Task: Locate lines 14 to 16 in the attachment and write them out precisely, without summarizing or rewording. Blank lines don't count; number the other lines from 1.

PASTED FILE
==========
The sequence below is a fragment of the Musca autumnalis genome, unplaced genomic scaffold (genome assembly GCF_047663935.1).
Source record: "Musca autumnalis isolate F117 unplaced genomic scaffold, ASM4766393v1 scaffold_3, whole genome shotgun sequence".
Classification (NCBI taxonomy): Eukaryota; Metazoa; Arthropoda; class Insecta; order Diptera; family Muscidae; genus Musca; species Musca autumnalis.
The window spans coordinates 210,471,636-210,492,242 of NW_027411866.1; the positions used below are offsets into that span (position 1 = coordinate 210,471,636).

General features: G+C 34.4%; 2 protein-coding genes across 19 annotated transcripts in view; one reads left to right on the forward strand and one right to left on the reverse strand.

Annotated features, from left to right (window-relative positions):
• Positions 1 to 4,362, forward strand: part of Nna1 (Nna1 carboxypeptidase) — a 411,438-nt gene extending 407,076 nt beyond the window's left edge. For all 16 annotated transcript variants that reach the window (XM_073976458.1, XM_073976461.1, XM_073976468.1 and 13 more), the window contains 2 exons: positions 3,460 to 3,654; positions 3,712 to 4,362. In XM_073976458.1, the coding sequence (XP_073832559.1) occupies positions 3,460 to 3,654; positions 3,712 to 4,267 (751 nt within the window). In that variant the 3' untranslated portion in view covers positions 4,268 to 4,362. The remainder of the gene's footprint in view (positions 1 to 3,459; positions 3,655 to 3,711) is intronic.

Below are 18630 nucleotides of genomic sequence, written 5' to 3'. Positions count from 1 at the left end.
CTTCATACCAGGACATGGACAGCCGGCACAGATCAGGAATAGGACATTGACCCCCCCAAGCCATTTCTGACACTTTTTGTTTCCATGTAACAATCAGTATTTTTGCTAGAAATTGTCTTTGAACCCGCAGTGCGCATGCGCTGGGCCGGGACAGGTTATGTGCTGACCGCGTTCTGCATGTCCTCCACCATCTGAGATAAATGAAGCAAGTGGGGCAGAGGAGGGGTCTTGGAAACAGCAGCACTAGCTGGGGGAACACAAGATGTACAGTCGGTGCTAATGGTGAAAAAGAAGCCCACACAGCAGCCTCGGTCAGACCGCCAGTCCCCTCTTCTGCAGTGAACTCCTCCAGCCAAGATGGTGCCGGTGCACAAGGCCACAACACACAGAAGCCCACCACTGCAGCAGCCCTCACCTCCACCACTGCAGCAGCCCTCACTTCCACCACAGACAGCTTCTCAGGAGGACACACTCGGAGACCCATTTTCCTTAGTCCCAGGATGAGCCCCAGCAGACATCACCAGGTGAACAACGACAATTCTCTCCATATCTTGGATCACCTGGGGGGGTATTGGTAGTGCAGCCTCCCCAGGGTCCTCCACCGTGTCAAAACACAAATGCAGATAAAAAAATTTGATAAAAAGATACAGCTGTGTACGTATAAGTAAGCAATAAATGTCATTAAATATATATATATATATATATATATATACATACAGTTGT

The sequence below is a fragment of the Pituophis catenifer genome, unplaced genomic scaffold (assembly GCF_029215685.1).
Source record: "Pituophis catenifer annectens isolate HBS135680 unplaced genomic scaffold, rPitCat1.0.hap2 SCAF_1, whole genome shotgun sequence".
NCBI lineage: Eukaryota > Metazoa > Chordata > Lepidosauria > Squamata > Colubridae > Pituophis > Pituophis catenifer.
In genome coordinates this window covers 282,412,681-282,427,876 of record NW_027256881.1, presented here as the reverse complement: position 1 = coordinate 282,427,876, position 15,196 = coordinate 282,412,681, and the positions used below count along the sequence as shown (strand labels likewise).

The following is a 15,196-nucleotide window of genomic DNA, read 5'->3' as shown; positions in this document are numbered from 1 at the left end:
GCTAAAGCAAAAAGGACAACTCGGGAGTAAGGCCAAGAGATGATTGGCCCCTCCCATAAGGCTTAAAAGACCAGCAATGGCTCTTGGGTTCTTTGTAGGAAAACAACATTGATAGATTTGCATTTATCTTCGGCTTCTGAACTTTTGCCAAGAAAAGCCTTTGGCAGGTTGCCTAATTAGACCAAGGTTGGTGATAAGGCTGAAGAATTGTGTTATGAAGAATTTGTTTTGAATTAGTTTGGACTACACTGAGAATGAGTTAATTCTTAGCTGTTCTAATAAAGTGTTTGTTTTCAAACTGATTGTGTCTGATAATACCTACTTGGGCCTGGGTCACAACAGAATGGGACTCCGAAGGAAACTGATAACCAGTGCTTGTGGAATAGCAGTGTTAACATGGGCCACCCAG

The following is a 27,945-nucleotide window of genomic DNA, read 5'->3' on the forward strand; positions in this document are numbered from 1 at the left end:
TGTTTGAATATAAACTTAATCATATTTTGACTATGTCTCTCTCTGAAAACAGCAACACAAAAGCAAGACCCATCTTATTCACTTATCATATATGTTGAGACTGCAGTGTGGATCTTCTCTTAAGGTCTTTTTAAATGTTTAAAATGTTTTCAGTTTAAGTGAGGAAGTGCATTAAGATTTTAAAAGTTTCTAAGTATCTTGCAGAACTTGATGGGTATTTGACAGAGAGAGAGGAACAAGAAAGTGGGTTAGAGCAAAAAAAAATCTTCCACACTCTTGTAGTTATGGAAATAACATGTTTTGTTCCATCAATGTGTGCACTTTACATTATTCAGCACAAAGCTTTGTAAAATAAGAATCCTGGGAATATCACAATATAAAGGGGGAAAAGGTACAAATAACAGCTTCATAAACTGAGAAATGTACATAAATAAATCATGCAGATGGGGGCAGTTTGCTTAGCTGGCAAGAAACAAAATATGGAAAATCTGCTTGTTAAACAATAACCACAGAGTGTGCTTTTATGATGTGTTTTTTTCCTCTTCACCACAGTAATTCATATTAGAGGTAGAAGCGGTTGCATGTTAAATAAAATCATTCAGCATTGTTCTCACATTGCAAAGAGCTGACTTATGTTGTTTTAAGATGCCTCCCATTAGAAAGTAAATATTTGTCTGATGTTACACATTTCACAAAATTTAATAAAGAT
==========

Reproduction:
The following is a 15,196-nucleotide window of genomic DNA, read 5'->3' as shown; positions in this document are numbered from 1 at the left end:
GCTAAAGCAAAAAGGACAACTCGGGAGTAAGGCCAAGAGATGATTGGCCCCTCCCATAAGGCTTAAAAGACCAGCAATGGCTCTTGGGTTCTTTGTAGGAAAACAACATTGATAGATTTGCATTTATCTTCGGCTTCTGAACTTTTGCCAAGAAAAGCCTTTGGCAGGTTGCCTAATTAGACCAAGGTTGGTGATAAGGCTGAAGAATTGTGTTATGAAGAATTTGTTTTGAATTAGTTTGGACTACACTGAGAATGAGTTAATTCTTAGCTGTTCTAATAAAGTGTTTGTTTTCAAACTGATTGTGTCTGATAATACCTACTTGGGCCTGGGTCACAACAGAATGGGACTCCGAAGGAAACTGATAACCAGTGCTTGTGGAATAGCAGTGTTAACATGGGCCACCCAG

The following is a 27,945-nucleotide window of genomic DNA, read 5'->3' on the forward strand; positions in this document are numbered from 1 at the left end: